As the movie industry continues to grapple with the fallout from the shooting at the Louisiana movie theater last weekend, one film that has gone largely un-discussed is Black History Month, a film by acclaimed filmmaker James Baldwin, starring Oscar winner Lupita Nyong’o.
The film, which Baldwin wrote and directed with Oscar nominee Samuel L. Jackson, was nominated for Best Picture and won Best Picture.
Baldwin, who was born in Brooklyn, New York, to white parents and is a black man, grew up in the South Bronx in the 1960s and ’70s.
He made a name for himself in the 1970s for his work in the short-lived Black Panther Party.
His films were widely seen as racially charged.
Baldwin was also a director of films about the Harlem Renaissance, a movement in the late 19th century to revitalize Harlem and the African-American community in the United States, and for his documentary The Black Panther.
The Black History month film was set in 1940s Harlem, and the Black Panthers were prominent figures at the time.
In the film, Baldwin and Jackson are at the forefront of a movement that aims to transform the city of New York City into a racially integrated, culturally sensitive and culturally diverse city.
The movie won Baldwin his first Academy Award, and in 2016 he won Best Director for his version of the story of the Harlem Panthers, The Battle Hymn of the Republic.
But, in the years since Baldwin’s death, the black community has largely ignored the film and its message.
The Academy of Motion Picture Arts and Sciences released a statement in February that said Baldwin’s films were not “black or black history” but were a “classic story of resistance against white supremacy.”
“The film The BattleHymn is an outstanding story of a group of Black men who fought to liberate Harlem in the 1920s and 30s, but are still fighting today,” the statement read.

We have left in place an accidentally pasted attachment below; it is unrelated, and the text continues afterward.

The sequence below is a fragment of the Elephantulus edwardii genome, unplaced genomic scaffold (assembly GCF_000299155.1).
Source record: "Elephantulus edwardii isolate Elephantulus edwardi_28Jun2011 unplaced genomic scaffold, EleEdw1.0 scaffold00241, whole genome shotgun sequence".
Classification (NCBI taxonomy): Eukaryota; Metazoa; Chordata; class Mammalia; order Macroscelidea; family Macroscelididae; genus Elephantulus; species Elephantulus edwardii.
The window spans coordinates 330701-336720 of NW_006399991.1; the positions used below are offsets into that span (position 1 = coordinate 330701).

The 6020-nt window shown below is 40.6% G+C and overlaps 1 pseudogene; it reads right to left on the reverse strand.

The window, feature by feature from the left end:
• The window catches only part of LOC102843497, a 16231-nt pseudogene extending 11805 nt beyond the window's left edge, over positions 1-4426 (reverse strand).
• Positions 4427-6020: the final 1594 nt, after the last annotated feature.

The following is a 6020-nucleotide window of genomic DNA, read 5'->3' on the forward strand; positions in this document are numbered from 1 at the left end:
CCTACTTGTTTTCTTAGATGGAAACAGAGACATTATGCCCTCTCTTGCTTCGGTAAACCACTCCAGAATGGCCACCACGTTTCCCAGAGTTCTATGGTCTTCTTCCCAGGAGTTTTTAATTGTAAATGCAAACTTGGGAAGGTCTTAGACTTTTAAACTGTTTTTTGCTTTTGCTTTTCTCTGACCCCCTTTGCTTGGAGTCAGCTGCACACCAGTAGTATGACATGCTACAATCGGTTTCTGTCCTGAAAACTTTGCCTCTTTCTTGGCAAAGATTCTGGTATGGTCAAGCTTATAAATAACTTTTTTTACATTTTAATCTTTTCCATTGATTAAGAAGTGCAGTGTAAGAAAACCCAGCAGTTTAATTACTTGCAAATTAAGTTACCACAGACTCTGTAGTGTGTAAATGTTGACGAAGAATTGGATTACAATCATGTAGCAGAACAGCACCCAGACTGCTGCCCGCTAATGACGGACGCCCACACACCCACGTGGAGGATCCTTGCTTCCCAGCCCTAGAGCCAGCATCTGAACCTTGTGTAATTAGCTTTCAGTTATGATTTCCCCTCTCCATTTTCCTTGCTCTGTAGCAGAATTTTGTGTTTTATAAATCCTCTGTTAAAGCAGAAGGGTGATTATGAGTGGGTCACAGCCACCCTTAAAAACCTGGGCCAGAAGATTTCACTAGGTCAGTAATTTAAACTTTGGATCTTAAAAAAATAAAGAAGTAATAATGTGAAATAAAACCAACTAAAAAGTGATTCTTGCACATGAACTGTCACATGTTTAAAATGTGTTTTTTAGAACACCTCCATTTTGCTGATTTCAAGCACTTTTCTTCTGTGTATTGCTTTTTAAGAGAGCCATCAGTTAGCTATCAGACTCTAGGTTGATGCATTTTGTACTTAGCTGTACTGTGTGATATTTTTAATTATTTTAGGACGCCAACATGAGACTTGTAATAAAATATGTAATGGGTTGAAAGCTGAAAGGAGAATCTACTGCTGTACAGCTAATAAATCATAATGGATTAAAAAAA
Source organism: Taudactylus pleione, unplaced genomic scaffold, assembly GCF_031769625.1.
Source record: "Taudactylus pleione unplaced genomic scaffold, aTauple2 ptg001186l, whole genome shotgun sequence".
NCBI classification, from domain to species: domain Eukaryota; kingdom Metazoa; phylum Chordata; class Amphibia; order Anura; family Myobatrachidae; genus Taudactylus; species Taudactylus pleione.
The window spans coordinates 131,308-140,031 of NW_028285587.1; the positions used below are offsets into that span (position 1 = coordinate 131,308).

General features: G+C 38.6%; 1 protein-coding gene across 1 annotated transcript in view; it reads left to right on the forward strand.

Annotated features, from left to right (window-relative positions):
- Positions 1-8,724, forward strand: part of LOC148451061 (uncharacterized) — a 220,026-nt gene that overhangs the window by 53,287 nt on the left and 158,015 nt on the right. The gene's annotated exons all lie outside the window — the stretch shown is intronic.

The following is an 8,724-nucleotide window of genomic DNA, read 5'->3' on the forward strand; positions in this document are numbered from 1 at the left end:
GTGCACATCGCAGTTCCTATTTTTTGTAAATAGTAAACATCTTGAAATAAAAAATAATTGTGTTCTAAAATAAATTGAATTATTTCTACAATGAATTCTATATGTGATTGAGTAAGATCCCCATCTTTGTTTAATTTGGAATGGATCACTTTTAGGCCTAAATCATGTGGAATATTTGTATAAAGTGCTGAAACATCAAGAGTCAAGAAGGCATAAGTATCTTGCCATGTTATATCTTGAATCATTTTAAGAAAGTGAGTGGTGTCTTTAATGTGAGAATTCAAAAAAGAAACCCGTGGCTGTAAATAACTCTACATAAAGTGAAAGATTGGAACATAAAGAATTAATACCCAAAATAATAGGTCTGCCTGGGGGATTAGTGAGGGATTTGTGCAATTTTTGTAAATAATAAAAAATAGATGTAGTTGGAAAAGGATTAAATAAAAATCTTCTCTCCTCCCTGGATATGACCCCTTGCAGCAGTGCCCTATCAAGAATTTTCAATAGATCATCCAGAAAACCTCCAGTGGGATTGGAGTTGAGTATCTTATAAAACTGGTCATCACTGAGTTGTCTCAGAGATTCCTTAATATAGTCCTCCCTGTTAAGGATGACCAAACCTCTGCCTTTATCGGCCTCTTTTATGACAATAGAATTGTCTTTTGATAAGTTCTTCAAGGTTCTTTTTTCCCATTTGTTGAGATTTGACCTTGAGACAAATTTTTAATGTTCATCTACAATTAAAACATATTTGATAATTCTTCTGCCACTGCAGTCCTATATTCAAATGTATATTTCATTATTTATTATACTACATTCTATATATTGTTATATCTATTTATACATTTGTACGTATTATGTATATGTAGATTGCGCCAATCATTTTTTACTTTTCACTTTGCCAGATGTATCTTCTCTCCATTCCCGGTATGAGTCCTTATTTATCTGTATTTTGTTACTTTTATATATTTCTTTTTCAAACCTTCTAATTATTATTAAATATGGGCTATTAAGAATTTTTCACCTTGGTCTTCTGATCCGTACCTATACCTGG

“The BattleHypn was produced by the New York Historical Society and directed by Samuel L Jackson, who won the Academy Award for Best Director in 1962 for the film The Birth of a Nation.”
While Baldwin was a leading voice for civil rights and his films had a powerful impact on American politics, many in the black world have long viewed Baldwin as a white man who used his power as a filmmaker to promote the idea of race.
The filmmaker also received praise for his portrayal of the Ku Klux Klan in his classic film, Bringing Up Baby, in which he was also black.
The filmmakers’ black film, Black History, has been a popular topic of discussion in the Black community for years.
In an article on CNN.com last year, one critic said, “The Black History is a classic film that resonates and is powerful.
There are many aspects of the film that are relevant to Black history, and it is an interesting and important piece of Black history.”
Others have questioned whether Black History movies are good films or whether they are just a marketing ploy to make a profit.
In 2016, the director of Black History: The First Fifty Years, David Thomas, said that the black history films are a “bait and switch” for white audiences.
“If you’re going to talk about the black experience, there are all these other stories that are happening, but if you are going to focus on one of them, you’re making the black man feel like the outsider,” he said.
The issue of whether Black history films should be avoided is not new.
Last year, the NAACP issued a statement that said, Black history has been used to “promote the idea that there is an inferiority complex in Black people that is perpetuated by the media.”
In 2017, the United Nations Committee on the Elimination of Racial Discrimination said that movies like Black History are “a powerful tool to spread a false message that racial and cultural superiority exist and that the dominant culture has a right to tell us what we can and cannot do in our lives.”
“While many of these films are popular, they are not the only sources of misinformation about the Black experience,” the report added.
The American Civil Liberties Union, a civil rights advocacy group, said the issue is a national one.
“We’re at a crossroads,” said Amara Chaudry, the group’s senior staff attorney.
“Is it worth the time, effort, and money it takes to get the message across?
Or is it the only way to push back against a racist society that is destroying black lives?”
She said the ACLU is working to educate the public about the issue.
“There are so many great black filmmakers working today,” she said.
“These movies, these stories, are being told and we want to be part of the conversation about the legacy of these great filmmakers.”